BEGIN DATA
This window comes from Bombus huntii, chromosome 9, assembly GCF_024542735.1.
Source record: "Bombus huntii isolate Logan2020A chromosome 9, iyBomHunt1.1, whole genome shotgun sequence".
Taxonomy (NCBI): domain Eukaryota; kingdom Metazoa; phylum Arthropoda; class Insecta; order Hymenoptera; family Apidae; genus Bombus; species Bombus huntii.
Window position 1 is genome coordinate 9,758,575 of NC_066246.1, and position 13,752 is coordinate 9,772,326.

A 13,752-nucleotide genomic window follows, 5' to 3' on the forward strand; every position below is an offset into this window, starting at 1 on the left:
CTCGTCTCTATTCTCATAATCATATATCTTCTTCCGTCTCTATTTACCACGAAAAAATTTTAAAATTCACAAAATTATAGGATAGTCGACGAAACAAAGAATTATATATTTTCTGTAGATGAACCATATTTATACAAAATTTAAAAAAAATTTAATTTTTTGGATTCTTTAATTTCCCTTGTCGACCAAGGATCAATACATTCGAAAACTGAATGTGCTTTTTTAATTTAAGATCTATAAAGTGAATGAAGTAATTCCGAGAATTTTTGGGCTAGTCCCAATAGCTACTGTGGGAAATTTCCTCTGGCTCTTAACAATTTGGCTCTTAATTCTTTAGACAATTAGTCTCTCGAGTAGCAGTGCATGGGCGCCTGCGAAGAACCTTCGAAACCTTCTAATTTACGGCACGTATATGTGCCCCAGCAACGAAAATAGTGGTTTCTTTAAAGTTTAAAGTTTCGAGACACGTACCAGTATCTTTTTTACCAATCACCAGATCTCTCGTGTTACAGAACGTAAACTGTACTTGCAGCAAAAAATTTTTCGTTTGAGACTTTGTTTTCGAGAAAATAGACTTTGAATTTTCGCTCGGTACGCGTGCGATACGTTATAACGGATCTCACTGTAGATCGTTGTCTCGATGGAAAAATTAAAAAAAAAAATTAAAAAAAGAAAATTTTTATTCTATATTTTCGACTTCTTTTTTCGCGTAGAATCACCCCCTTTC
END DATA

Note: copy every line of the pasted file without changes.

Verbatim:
This window comes from Bombus huntii, chromosome 9, assembly GCF_024542735.1.
Source record: "Bombus huntii isolate Logan2020A chromosome 9, iyBomHunt1.1, whole genome shotgun sequence".
Taxonomy (NCBI): domain Eukaryota; kingdom Metazoa; phylum Arthropoda; class Insecta; order Hymenoptera; family Apidae; genus Bombus; species Bombus huntii.
Window position 1 is genome coordinate 9,758,575 of NC_066246.1, and position 13,752 is coordinate 9,772,326.

A 13,752-nucleotide genomic window follows, 5' to 3' on the forward strand; every position below is an offset into this window, starting at 1 on the left:
CTCGTCTCTATTCTCATAATCATATATCTTCTTCCGTCTCTATTTACCACGAAAAAATTTTAAAATTCACAAAATTATAGGATAGTCGACGAAACAAAGAATTATATATTTTCTGTAGATGAACCATATTTATACAAAATTTAAAAAAAATTTAATTTTTTGGATTCTTTAATTTCCCTTGTCGACCAAGGATCAATACATTCGAAAACTGAATGTGCTTTTTTAATTTAAGATCTATAAAGTGAATGAAGTAATTCCGAGAATTTTTGGGCTAGTCCCAATAGCTACTGTGGGAAATTTCCTCTGGCTCTTAACAATTTGGCTCTTAATTCTTTAGACAATTAGTCTCTCGAGTAGCAGTGCATGGGCGCCTGCGAAGAACCTTCGAAACCTTCTAATTTACGGCACGTATATGTGCCCCAGCAACGAAAATAGTGGTTTCTTTAAAGTTTAAAGTTTCGAGACACGTACCAGTATCTTTTTTACCAATCACCAGATCTCTCGTGTTACAGAACGTAAACTGTACTTGCAGCAAAAAATTTTTCGTTTGAGACTTTGTTTTCGAGAAAATAGACTTTGAATTTTCGCTCGGTACGCGTGCGATACGTTATAACGGATCTCACTGTAGATCGTTGTCTCGATGGAAAAATTAAAAAAAAAAATTAAAAAAAGAAAATTTTTATTCTATATTTTCGACTTCTTTTTTCGCGTAGAATCACCCCCTTTC